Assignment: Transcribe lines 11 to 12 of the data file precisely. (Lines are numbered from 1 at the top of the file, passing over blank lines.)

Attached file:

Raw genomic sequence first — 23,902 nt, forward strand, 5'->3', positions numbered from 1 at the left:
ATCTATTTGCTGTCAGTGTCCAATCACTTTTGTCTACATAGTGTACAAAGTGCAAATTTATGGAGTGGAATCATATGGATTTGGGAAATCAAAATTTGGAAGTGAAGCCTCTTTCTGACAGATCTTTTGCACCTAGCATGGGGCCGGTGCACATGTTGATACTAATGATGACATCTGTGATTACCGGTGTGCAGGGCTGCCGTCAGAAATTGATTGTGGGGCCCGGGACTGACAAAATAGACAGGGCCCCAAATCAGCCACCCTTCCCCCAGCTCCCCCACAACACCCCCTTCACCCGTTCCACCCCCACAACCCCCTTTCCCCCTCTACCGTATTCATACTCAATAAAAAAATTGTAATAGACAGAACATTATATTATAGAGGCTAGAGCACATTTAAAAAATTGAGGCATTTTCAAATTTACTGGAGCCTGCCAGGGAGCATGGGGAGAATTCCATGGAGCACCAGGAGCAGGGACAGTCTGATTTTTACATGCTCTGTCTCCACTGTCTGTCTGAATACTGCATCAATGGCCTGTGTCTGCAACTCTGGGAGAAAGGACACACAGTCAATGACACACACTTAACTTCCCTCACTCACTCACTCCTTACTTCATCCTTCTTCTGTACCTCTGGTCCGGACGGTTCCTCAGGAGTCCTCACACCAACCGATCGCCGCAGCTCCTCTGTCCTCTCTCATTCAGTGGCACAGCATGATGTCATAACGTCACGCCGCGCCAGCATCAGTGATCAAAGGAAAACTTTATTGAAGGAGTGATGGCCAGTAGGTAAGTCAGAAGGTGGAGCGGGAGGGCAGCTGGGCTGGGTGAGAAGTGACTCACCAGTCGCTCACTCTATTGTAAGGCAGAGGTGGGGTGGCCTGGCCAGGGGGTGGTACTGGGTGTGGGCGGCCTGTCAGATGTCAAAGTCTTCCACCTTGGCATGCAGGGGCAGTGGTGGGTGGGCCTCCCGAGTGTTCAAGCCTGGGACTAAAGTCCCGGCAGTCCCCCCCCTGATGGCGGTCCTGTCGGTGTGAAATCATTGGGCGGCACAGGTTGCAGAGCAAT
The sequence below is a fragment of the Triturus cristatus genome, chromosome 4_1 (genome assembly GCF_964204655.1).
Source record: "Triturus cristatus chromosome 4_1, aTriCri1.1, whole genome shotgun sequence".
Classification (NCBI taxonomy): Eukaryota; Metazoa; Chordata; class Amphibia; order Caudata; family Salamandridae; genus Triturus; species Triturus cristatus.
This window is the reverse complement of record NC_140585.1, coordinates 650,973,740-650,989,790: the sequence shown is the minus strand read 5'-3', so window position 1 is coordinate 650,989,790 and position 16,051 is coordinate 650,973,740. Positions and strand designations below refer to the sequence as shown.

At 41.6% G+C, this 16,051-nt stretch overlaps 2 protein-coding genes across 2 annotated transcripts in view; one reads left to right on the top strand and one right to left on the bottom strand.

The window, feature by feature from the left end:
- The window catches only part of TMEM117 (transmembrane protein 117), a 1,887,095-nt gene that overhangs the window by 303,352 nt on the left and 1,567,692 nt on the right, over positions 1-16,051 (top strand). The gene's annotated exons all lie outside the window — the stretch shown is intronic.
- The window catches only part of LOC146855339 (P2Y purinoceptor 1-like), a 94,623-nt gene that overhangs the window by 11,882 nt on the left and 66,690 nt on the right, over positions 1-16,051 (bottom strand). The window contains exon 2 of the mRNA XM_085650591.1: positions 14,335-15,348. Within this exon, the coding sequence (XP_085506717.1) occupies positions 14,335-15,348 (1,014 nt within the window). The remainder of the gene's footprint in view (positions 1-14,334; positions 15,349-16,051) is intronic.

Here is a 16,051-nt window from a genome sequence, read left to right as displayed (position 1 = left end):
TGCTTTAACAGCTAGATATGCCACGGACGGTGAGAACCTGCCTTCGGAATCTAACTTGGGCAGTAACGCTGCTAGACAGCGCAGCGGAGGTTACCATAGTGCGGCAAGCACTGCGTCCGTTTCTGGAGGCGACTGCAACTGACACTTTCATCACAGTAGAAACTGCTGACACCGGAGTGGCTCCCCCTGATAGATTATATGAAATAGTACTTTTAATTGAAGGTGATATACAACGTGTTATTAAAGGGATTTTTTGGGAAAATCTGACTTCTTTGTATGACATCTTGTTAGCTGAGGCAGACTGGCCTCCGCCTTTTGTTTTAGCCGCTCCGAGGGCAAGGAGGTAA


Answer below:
Here is a 16,051-nt window from a genome sequence, read left to right as displayed (position 1 = left end):
TGCTTTAACAGCTAGATATGCCACGGACGGTGAGAACCTGCCTTCGGAATCTAACTTGGGCAGTAACGCTGCTAGACAGCGCAGCGGAGGTTACCATAGTGCGGCAAGCACTGCGTCCGTTTCTGGAGGCGACTGCAACTGACACTTTCATCACAGTAGAAACTGCTGACACCGGAGTGGCTCCCCCTGATAGATTATATGAAATAGTACTTTTAATTGAAGGTGATATACAACGTGTTATTAAAGGGATTTTTTGGGAAAATCTGACTTCTTTGTATGACATCTTGTTAGCTGAGGCAGACTGGCCTCCGCCTTTTGTTTTAGCCGCTCCGAGGGCAAGGAGGTAA